In the beginning of 2008, two classmates with a lot of passion for video games came together after a presentation by Swedish Game Awards at Luleå University of Technology. They soon got a few others hooked, set out with the goal of “Let’s create the best game in the world, and win this whole competition!” and a great story began.
I won’t pretend that I can capture even nearly all of that story with a single blog post but I will take a brief look back, try to patch together a bit of a timeline, and share some photos and material we haven’t shown before.
The Magicka that we started developing back then was quite a different product than what you will find on Steam today. It was fully 2D, pixelated, slower paced but crazy hardcore. You were not allowed to move (but had to hold a cast button) while conjuring elements, the Xbox controller was your only option and every element was created by drawing a more or less complicated symbol with the stick.
A time of much fun and sometimes frustrating work followed. It’s amazing how much dedication went into drawing pixel animations in eight directions with no mirroring for every wizard, orc, goblin and troll. Development took place wherever possible – in somebody’s kitchen, at school (often when supposed to study) or in a tiny borrowed “office” of university space.
But all hard work paid off and we were accepted into the finale of Swedish Game Awards. A silly road trip with way too much They’re taking the hobbits to Isengard took the team to Stockholm in May 2008 and a day of exhibition, interviews and nerves. We had been nominated in the Best Innovation category, and we had fairly good hopes about our chances, what with our exciting new spell system and all. But when the time of announcing the winners and prize ceremony came, the prize went to another game and we were totally beat down. We were sure we didn’t have a chance at winning Game Of The Year since we hadn’t won our category. I’m glad to say we were wrong. Winning Swedish Game Awards, and the fantastic evening of celebration and belief in our game that we got, was the biggest factor in starting what would become Arrowhead Game Studios.
Going back to Skellefteå and university, we tried to handle both continued development of Magicka and studies for a while but it soon became unsustainable. We gathered everybody still interested in the project, had a good talk to see how many would be happy fully prioritizing Magicka over studies, and in the end we were four of the original team and one new recruit that quit studies and started the company Arrowhead Game Studios in the beginning of 2009.
It was now that work with a 3D version of the game was started, we had realized that our possibilities would be greater and content creation would be a lot easier in many ways. We set off on a long period of development, ups and downs, creating, changing, redoing.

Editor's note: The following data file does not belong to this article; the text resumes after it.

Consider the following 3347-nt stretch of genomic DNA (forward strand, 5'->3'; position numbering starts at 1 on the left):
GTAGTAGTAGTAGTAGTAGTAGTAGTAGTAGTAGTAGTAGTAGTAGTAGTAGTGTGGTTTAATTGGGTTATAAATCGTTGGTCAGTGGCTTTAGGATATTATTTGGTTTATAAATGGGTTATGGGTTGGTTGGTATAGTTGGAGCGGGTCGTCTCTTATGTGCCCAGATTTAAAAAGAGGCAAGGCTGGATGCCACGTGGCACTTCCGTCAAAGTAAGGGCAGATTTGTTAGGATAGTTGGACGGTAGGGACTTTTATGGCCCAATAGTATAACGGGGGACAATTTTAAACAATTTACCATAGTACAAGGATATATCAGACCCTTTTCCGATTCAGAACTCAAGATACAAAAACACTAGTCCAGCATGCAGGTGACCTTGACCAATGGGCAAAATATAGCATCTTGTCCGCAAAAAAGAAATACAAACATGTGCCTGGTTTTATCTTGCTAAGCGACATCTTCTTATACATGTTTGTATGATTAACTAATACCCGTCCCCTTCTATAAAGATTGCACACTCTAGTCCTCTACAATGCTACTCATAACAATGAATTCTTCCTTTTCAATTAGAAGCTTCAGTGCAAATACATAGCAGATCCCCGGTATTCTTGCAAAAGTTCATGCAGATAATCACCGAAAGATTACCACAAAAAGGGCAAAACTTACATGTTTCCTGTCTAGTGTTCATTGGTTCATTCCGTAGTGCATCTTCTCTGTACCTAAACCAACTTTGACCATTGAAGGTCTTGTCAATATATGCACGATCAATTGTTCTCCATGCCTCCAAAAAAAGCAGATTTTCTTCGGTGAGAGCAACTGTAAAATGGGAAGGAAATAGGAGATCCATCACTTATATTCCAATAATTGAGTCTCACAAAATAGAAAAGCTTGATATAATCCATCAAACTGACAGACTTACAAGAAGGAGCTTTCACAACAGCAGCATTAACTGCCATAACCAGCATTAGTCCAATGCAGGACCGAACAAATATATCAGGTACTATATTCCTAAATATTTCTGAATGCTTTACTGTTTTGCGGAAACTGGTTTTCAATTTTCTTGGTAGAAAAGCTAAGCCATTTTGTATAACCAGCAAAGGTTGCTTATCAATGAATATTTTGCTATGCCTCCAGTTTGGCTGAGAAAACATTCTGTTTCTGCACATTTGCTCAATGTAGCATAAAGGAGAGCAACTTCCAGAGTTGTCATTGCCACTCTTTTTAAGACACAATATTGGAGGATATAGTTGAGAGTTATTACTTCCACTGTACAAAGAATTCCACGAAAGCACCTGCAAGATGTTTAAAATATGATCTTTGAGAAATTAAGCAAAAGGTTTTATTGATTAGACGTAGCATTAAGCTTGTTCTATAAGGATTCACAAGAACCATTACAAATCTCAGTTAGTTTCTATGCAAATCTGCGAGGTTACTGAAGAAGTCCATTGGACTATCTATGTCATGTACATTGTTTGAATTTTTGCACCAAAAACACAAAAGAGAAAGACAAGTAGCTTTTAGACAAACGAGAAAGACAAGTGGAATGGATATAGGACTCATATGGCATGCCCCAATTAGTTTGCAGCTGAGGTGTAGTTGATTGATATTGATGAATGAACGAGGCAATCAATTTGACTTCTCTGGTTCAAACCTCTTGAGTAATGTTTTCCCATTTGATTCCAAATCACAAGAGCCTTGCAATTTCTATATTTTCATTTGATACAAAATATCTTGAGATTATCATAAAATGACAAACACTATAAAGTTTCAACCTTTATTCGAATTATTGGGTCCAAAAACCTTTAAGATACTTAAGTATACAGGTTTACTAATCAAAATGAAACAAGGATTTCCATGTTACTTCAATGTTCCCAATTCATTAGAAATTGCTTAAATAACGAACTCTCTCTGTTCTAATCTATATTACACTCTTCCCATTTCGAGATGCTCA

Towards the end of 2009 we signed with Paradox to be able to handle further development costs and all through 2010 the studio kept growing in experience and collective vision. I would really recommend that you read Johan Pilestedt’s Post Mortem for a well written and touching full story of what we experienced during this time.
Your’s truly; the whole Magicka crew
Needless to say by now, the game eventually was finished, released in January 2011, and soon considered a smashing hit, but with many bugs. A period of intense patching started and soon development of the first DLC Magicka: Vietnam also began. After it was released in early spring of 2011, me and Emil of the original team moved to Stockholm to begin development of a New Project and start up a small second team. During this time we learned a lot of new things again, about how hard it is to put together and manage a project with an all new team of people, mostly juniors, that you haven’t worked with before.
Simultaneously, towards the end of 2011, the first pre-production on The Showdown Effect started with just a few individuals. In January 2012 the rest of the original studio in Skellefteå joined us in Stockholm and it was good to be one team again. The Showdown Effect went into full production and when the New Project was cancelled, the whole team united on Showdown. We also found a few more solid additions to the team and the size of Arrowhead today is 15 people.
That’s pretty much what we’ve been working on since then, and in the end of 2012 The Showdown Effect went gold. We are just days away from starting the beta and the game is scheduled to be released in March. It will be exciting to see how the game comes alive once it is released and we are also very much looking forward to going into full production on a new project or two. We as a studio have no doubts about what we have to offer the gaming world.
And we promise we won’t stop doing all kinds of stupid stuff, like that time when we…